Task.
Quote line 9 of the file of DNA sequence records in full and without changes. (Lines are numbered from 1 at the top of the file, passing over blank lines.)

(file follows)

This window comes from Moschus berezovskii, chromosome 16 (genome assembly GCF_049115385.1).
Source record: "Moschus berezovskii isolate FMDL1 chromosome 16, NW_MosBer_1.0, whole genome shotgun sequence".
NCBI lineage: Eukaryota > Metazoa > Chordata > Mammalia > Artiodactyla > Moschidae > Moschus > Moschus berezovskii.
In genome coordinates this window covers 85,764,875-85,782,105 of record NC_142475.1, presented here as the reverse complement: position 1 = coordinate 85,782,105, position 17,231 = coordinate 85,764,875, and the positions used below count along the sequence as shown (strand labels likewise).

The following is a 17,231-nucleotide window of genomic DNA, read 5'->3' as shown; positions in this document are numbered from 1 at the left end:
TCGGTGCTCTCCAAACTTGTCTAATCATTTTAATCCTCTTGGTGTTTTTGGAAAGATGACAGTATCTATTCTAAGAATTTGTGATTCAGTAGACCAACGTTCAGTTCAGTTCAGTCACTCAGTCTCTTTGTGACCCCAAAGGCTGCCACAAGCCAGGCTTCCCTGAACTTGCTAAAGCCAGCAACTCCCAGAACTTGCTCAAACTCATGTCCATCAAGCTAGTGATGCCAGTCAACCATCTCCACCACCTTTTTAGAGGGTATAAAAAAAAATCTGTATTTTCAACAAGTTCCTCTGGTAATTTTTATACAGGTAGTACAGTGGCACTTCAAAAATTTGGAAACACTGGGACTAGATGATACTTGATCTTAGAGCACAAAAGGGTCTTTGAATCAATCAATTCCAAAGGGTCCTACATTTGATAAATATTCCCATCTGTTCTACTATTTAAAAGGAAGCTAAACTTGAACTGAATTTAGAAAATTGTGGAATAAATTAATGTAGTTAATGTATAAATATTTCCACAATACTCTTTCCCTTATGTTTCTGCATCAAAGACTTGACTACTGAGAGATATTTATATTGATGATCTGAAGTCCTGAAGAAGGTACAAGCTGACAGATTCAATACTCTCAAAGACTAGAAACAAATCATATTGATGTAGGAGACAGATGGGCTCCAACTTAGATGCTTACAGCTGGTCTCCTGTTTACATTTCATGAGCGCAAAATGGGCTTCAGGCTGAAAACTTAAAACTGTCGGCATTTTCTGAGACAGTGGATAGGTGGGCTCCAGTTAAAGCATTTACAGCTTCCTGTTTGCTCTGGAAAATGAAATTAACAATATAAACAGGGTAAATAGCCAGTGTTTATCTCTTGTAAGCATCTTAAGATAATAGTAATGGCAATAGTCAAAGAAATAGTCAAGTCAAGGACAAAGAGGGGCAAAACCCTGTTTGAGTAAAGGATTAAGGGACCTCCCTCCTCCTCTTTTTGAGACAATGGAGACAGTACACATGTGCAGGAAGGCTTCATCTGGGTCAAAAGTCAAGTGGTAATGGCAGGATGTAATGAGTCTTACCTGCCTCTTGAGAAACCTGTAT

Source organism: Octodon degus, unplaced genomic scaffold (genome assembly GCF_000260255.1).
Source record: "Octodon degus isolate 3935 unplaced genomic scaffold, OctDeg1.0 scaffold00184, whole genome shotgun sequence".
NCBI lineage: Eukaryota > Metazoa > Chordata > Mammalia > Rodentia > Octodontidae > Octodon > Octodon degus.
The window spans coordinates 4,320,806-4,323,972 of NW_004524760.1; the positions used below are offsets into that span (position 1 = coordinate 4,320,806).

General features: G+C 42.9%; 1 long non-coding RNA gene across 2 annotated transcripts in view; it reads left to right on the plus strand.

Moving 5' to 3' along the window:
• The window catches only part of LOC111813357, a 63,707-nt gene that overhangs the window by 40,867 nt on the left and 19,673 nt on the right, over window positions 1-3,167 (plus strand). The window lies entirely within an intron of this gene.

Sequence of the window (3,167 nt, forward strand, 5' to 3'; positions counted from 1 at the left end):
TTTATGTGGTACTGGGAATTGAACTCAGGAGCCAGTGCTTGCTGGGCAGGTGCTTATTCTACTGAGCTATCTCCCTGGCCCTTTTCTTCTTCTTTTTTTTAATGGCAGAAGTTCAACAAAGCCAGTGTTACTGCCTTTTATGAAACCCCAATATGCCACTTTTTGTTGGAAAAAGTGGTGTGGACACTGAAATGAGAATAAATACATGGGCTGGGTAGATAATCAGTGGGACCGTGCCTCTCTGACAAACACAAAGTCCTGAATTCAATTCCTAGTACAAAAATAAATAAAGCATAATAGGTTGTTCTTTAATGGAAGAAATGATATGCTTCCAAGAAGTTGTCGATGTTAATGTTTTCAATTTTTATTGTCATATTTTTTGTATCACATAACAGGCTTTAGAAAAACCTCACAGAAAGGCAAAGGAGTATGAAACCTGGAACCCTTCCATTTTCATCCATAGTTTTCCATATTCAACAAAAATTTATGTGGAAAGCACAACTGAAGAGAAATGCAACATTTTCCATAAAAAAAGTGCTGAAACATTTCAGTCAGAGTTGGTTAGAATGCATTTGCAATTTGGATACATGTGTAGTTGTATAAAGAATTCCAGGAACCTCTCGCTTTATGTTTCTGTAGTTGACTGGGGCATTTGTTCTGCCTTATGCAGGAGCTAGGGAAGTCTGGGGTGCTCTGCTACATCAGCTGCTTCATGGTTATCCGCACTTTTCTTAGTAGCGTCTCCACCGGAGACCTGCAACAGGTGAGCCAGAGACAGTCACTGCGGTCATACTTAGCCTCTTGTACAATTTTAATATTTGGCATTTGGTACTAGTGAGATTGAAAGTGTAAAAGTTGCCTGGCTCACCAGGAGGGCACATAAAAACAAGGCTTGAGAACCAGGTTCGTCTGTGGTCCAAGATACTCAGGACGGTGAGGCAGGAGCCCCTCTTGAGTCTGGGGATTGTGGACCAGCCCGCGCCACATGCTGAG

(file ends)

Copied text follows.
NCBI lineage: Eukaryota > Metazoa > Chordata > Mammalia > Rodentia > Octodontidae > Octodon > Octodon degus.